RESULTS - Profiling of metaplasia-associated macrophages in the stomach identified an M2a-polarised macrophage population. Expression of IL-33 was significantly upregulated in macrophages associated with advanced SPEM. L635 induced metaplasia in the stomachs of wild-type mice, but not in the stomachs of IL-33 and ST2 KO mice. While IL-5 and IL-9 were not required for metaplasia induction, IL-13 KO mice did not develop metaplasia in response to L635. Administration of IL-13 to ST2 KO mice re-established the induction of metaplasia following acute parietal cell loss.
CONCLUSIONS - Metaplasia induction and macrophage polarisation after parietal cell loss is coordinated through a cytokine signalling network of IL-33 and IL-13, linking a combined response to injury by both intrinsic mucosal mechanisms and infiltrating M2 macrophages.
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Wilms tumor (WT) is the most common renal neoplasm of childhood and affects 1 in 10 000 children aged less than 15 years. These embryonal tumors are thought to arise from primitive nephrogenic rests that derive from the metanephric mesenchyme during kidney development and are characterized partly by increased Wnt/β-catenin signaling. We previously showed that coordinate activation of Ras and β-catenin accelerates the growth and metastatic progression of a murine WT model. Here, we show that activating KRAS mutations can be found in human WT. In addition, high levels of phosphorylated AKT are present in the majority of WT. We further show in a mouse model and in renal epithelial cells that Ras cooperates with β-catenin to drive metastatic disease progression and promotes in vitro tumor cell growth, migration, and colony formation in soft agar. Cellular transformation and metastatic disease progression of WT cells are in part dependent on PI3K/AKT activation and are inhibited via pharmacological inhibition of this pathway. Our studies suggest both KRAS mutations and AKT activation are present in WT and may represent novel therapeutic targets for this disease.
© 2017 The Authors. Published by FEBS Press and John Wiley & Sons Ltd.
The diagnosis of minimal prostatic adenocarcinoma can be challenging on prostate needle biopsy, and immunohistochemistry may be used to support the diagnosis of cancer. The International Society of Urologic Pathology currently recommends the use of the basal cell markers high-molecular-weight cytokeraratin and p63, and α-methylacyl-coenzyme-A racemase. However, there are caveats associated with the interpretation of these markers, particularly with benign mimickers. Another issue is that of early detection of presence and progression of disease and prediction of recurrence after clinical intervention. There remains a lack of reliable biomarkers to accurately predict low-risk cancer and avoid over treatment. As such, aggressive forms of prostate cancer may be missed and indolent disease may be subjected to unnecessary radical therapy. New biomarker discovery promises to improve early detection and prognosis and to provide targets for therapeutic interventions. In this review, we present the emerging immunohistochemical biomarkers of prostate cancer PTEN, ERG, FASN, MAGI-2, and SPINK1, and address their diagnostic and prognostic advantages and limitations.
The role of aggregate formation in the pathophysiology of Huntington's disease (HD) remains uncertain. However, the temporal appearance of aggregates tends to correlate with the onset of symptoms and the numbers of neuropil aggregates correlate with the progression of clinical disease. Using highly sensitive immunohistochemical methods we have detected the appearance of diffuse aggregates during embryonic development in the R6/2 and YAC128 mouse models of HD. These are initially seen in developing axonal tracts and appear to spread throughout the cerebrum in the early neonate.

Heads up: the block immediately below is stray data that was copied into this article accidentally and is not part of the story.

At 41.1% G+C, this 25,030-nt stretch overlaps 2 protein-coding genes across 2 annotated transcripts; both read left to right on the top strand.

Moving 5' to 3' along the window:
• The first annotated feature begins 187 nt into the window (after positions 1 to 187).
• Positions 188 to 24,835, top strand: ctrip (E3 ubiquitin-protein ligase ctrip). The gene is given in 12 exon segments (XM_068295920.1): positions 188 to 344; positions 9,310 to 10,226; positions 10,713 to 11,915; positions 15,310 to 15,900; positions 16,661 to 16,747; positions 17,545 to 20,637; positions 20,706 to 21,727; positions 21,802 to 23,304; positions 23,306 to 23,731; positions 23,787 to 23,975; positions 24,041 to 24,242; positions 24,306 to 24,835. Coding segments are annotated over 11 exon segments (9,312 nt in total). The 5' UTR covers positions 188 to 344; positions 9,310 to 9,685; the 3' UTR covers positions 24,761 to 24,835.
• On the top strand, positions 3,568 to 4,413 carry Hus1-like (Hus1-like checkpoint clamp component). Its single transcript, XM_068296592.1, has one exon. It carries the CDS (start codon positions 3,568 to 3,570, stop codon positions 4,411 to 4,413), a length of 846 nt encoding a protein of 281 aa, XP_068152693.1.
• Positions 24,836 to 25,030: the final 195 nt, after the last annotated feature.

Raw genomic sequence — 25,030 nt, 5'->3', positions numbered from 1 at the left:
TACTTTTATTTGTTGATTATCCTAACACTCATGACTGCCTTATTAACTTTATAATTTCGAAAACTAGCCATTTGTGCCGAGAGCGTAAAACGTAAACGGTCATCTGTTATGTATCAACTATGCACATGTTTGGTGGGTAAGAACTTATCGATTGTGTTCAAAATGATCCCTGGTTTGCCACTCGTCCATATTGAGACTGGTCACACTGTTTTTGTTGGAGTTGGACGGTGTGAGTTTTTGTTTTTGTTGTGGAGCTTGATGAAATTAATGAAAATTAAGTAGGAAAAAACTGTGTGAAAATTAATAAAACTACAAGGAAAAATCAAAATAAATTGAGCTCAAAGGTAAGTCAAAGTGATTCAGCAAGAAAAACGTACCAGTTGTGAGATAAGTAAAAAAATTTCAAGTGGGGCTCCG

Diabetic nephropathy (DN) is characterized by increased macrophage infiltration, and proinflammatory M1 macrophages contribute to development of DN. Previous studies by us and others have reported that macrophage cyclooxygenase-2 (COX-2) plays a role in polarization and maintenance of a macrophage tissue-reparative M2 phenotype. We examined the effects of macrophage COX-2 on development of DN in type 1 diabetes. Cultured macrophages with COX-2 deletion exhibited an M1 phenotype, as demonstrated by higher inducible nitric oxide synthase and nuclear factor-κB levels but lower interleukin-4 receptor-α levels. Compared with corresponding wild-type diabetic mice, mice with COX-2 deletion in hematopoietic cells (COX-2 knockout bone marrow transplantation) or macrophages (CD11b-Cre COX2) developed severe DN, as indicated by increased albuminuria, fibrosis, and renal infiltration of T cells, neutrophils, and macrophages. Although diabetic kidneys with macrophage COX-2 deletion had more macrophage infiltration, they had fewer renal M2 macrophages. Diabetic kidneys with macrophage COX-2 deletion also had increased endoplasmic reticulum stress and decreased number of podocytes. Similar results were found in diabetic mice with macrophage PGE receptor subtype 4 deletion. In summary, these studies have demonstrated an important but unexpected role for macrophage COX-2/prostaglandin E/PGE receptor subtype 4 signaling to lessen progression of diabetic kidney disease, unlike the pathogenic effects of increased COX-2 expression in intrinsic renal cells.
© 2017 by the American Diabetes Association.
Purpose - The scaffold protein Axin2 is an antagonist and universal target of the Wnt/β-catenin pathway. Disruption of Axin2 may lead to developmental eye defects; however, this has not been examined. The purpose of this study was to investigate the role of Axin2 during ocular and extraocular development in mouse.
Methods - Animals heterozygous and homozygous for a Axin2lacZ knock-in allele were analyzed at different developmental stages for reporter expression, morphology as well as for the presence of ocular and extraocular markers using histologic and immunohistochemical techniques.
Results - During early eye development, the Axin2lacZ reporter was expressed in the periocular mesenchyme, RPE, and optic stalk. In the developing retina, Axin2lacZ reporter expression was initiated in ganglion cells at late embryonic stages and robustly expressed in subpopulations of amacrine and horizontal cells postnatally. Activation of the Axin2lacZ reporter overlapped with labeling of POU4F1, PAX6, and Calbindin. Germline deletion of Axin2 led to variable ocular phenotypes ranging from normal to severely defective eyes exhibiting microphthalmia, coloboma, lens defects, and expanded ciliary margin. These defects were correlated with abnormal tissue patterning in individual affected tissues, such as the optic fissure margins in the ventral optic cup and in the expanded ciliary margin.
Conclusions - Our results reveal a critical role for Axin2 during ocular development, likely by restricting the activity of the Wnt/β-catenin pathway.